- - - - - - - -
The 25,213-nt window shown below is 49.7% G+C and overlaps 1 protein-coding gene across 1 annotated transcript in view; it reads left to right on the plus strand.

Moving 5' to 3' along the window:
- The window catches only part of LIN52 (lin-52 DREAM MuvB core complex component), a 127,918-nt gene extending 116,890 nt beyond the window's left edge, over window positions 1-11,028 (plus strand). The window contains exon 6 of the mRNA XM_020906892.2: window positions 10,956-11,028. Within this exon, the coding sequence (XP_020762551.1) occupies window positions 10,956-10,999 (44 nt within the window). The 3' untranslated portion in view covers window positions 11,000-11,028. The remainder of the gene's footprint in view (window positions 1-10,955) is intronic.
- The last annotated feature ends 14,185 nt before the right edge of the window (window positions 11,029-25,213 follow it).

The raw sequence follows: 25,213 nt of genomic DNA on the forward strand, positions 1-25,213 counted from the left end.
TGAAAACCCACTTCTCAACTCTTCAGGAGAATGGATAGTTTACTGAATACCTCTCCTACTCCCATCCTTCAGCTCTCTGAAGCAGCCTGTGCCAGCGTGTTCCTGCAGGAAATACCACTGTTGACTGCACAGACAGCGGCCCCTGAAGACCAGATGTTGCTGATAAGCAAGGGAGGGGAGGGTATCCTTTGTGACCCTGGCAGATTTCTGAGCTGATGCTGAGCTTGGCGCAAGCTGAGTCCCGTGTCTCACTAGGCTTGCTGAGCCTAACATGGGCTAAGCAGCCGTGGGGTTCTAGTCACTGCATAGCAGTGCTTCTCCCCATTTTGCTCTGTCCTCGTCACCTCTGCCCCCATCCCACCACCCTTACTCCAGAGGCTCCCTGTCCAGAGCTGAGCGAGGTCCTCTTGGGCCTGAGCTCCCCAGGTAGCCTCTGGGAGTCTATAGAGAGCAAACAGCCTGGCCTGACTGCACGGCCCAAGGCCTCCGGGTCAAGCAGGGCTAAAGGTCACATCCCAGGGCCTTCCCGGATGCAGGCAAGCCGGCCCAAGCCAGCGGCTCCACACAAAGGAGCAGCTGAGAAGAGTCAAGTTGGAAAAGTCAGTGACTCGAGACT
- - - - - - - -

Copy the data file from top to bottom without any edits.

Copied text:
The 25,213-nt window shown below is 49.7% G+C and overlaps 1 protein-coding gene across 1 annotated transcript in view; it reads left to right on the plus strand.

Moving 5' to 3' along the window:
- The window catches only part of LIN52 (lin-52 DREAM MuvB core complex component), a 127,918-nt gene extending 116,890 nt beyond the window's left edge, over window positions 1-11,028 (plus strand). The window contains exon 6 of the mRNA XM_020906892.2: window positions 10,956-11,028. Within this exon, the coding sequence (XP_020762551.1) occupies window positions 10,956-10,999 (44 nt within the window). The 3' untranslated portion in view covers window positions 11,000-11,028. The remainder of the gene's footprint in view (window positions 1-10,955) is intronic.
- The last annotated feature ends 14,185 nt before the right edge of the window (window positions 11,029-25,213 follow it).

The raw sequence follows: 25,213 nt of genomic DNA on the forward strand, positions 1-25,213 counted from the left end.
TGAAAACCCACTTCTCAACTCTTCAGGAGAATGGATAGTTTACTGAATACCTCTCCTACTCCCATCCTTCAGCTCTCTGAAGCAGCCTGTGCCAGCGTGTTCCTGCAGGAAATACCACTGTTGACTGCACAGACAGCGGCCCCTGAAGACCAGATGTTGCTGATAAGCAAGGGAGGGGAGGGTATCCTTTGTGACCCTGGCAGATTTCTGAGCTGATGCTGAGCTTGGCGCAAGCTGAGTCCCGTGTCTCACTAGGCTTGCTGAGCCTAACATGGGCTAAGCAGCCGTGGGGTTCTAGTCACTGCATAGCAGTGCTTCTCCCCATTTTGCTCTGTCCTCGTCACCTCTGCCCCCATCCCACCACCCTTACTCCAGAGGCTCCCTGTCCAGAGCTGAGCGAGGTCCTCTTGGGCCTGAGCTCCCCAGGTAGCCTCTGGGAGTCTATAGAGAGCAAACAGCCTGGCCTGACTGCACGGCCCAAGGCCTCCGGGTCAAGCAGGGCTAAAGGTCACATCCCAGGGCCTTCCCGGATGCAGGCAAGCCGGCCCAAGCCAGCGGCTCCACACAAAGGAGCAGCTGAGAAGAGTCAAGTTGGAAAAGTCAGTGACTCGAGACT